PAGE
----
An installation by famed Chinese artist Ai Weiwei will be shown at the Arthur M. Sackler Gallery this spring.
“Fragments,” a huge work in ironwood with pieces from the dismantled temples of the Qing Dynasty, will be installed at the gallery. The exhibition is one of several announced Tuesday as part of the Sackler’s 25th-anniversary celebration.
Ai, 54, is not only a celebrated artist but a lauded dissident of the Chinese government’s policies and human rights record. He was detained for three months last year and is not allowed to leave the country until late June.
The Hirshhorn Museum and Sculpture Garden is showing a larger exhibition, “Ai Weiwei: According to What?,” beginning in October. Both museums hope Ai will be able to view the shows.
In other news, philanthropist Jillian Sackler, the widow of Arthur M. Sackler, who donated 1,000 objects from his collection to begin the gallery, gave the museum $5 million to mark the anniversary.
Julian Raby, the Sackler’s director, also announced that the museum will be the first U.S. venue for a show of recently discovered items from ancient Saudi Arabia. Objects from more than 10 sites are the core of “Roads of Arabia: Archaeology and History of the Kingdom of Saudi Arabia.” It opens Oct. 20.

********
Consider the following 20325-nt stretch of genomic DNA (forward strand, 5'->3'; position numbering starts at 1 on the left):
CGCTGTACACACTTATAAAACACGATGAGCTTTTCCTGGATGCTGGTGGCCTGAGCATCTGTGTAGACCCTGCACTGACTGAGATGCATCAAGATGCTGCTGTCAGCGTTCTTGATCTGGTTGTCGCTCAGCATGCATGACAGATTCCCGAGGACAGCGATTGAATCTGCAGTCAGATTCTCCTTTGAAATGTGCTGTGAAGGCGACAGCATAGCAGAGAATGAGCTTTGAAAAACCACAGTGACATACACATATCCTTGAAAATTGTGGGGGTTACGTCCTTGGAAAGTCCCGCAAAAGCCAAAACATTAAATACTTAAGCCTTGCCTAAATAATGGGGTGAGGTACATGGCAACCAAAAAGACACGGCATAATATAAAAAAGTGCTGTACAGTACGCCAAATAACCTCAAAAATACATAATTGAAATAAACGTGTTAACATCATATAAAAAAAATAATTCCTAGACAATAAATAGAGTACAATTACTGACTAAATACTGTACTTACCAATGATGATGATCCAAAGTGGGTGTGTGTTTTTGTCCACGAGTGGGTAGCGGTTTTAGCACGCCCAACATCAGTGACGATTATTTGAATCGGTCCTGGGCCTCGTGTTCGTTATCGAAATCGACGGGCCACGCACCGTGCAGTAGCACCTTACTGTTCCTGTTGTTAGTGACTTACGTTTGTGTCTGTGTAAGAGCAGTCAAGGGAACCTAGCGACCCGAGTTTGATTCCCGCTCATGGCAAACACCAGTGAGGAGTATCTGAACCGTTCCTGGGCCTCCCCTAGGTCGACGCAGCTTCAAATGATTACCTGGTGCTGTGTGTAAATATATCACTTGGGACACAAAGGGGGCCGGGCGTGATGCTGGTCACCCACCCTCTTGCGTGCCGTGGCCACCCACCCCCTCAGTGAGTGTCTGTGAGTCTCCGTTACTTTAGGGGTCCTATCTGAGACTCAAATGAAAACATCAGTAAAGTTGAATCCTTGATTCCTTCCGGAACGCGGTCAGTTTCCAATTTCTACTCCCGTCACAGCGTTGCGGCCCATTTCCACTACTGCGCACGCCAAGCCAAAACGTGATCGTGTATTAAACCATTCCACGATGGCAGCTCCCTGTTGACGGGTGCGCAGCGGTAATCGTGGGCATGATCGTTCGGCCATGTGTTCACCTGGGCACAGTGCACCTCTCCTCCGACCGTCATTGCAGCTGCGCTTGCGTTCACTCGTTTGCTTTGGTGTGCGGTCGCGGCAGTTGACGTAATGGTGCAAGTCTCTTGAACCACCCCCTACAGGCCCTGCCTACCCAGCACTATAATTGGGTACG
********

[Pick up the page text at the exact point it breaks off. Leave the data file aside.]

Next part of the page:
Usually the gallery presents only a couple of its folios and paintings from its Mughal and Persian collections. For the anniversary, it is combining its work with that of its sister museum, the Freer Gallery of Art. “Worlds Within Worlds: Imperial Paintings From India and Iran” will have 50 works and open July 28.
“We have become a collection of collections for a nation of nations,” Raby said.
The Sackler will also play a part in celebration of the 100th anniversary of the gift of cherry trees from Japan to Washington. Beginning March 10, it will present the “Masters of Mercy: Buddha’s Amazing Disciples,” an epic series by Kano Kazunobu. In addition, starting March 24, the museum will present the print series of Mount Fuji by Katsushika Hokusai.